Saturday, April 20, 2019

Tip Top Comics #6

Today we're going to go way, way back to catch something we missed before -- that actually has a pretty good collection of Tip Top Comics, from United Features.  Now we're going to be taking a detour backwards for a while and catch up.

And we'll be starting all the way back to Oct. 1936 for this blast from the past (if some of this gives you deja vu, it's because most of these features were also published in Comics on Parade). And first, I'm just going to show you this page of gag filler because I think half of it (all the left half too) is really funny.

In the middle of this silly page is some interesting problem-solving when it comes to crossing a chasm, or preventing others from crossing a chasm behind you.
I thought I should include this because it's so hard for people today to wrap their minds around how difficult cross-country communication used to be. "Six bits" is 75 cents -- almost the cost of a meal back then -- to make one long distance phone call.
I think I've written before about using "punk" as another name for wimpy hoodlums, the mobstertype at the absolute bottom of that particular hierarchy.

But I'm interested in this notion behind wedding feasts. A spell that would allow you to control someone once you have access to their table scraps? What would you even call that? Charm through Leftovers? But it does bear more thought...
Hideouts & Hoodlums players who come from a D&D tradition often know to listen at doors, but how many of them also sniff at doors? The chances of detecting something would be the same (= basic skill check), but the question here is, should it apply to a smell check coming from two rooms away? Depending on the strength of the odor, I might upgrade it to an expert skill check, or make it ineligible for a check at all.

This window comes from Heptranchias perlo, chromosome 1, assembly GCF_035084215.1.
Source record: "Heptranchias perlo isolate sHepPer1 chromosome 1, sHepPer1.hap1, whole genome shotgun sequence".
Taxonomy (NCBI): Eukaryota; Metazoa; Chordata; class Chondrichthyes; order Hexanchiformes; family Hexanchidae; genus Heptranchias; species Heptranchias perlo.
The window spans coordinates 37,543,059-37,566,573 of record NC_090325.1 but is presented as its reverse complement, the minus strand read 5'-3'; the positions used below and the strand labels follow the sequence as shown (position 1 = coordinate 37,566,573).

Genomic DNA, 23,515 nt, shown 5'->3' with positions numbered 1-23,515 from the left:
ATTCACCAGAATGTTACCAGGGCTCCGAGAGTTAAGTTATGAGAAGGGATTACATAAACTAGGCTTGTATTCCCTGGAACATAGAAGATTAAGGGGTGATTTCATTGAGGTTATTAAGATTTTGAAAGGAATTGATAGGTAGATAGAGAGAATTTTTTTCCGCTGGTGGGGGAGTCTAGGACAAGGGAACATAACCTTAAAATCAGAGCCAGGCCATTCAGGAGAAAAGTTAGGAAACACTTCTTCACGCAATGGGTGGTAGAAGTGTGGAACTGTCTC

Price check: $10 dresses.
This is an interesting point. Normally, there is no restriction on movement in combat, but should that always be true while grappling? As a general rule, I like encouraging movement in combat; it keeps things interesting to not be standing in one place the whole battle. So I would say that your opponent has to have at least a partial hold on you to curtail your movement.
We see a surprisingly few giant squids in comic books; most artists seemed to prefer making giant octopi instead.

I really like that design of a diving bell with mechanical arms. Half-robot maybe?
The mushroom is a Consumable of Diminution.

This also makes me want to run the classic D&D module Dungeonland, but for H&H...

(Scans courtesy of Comic Book Plus.)

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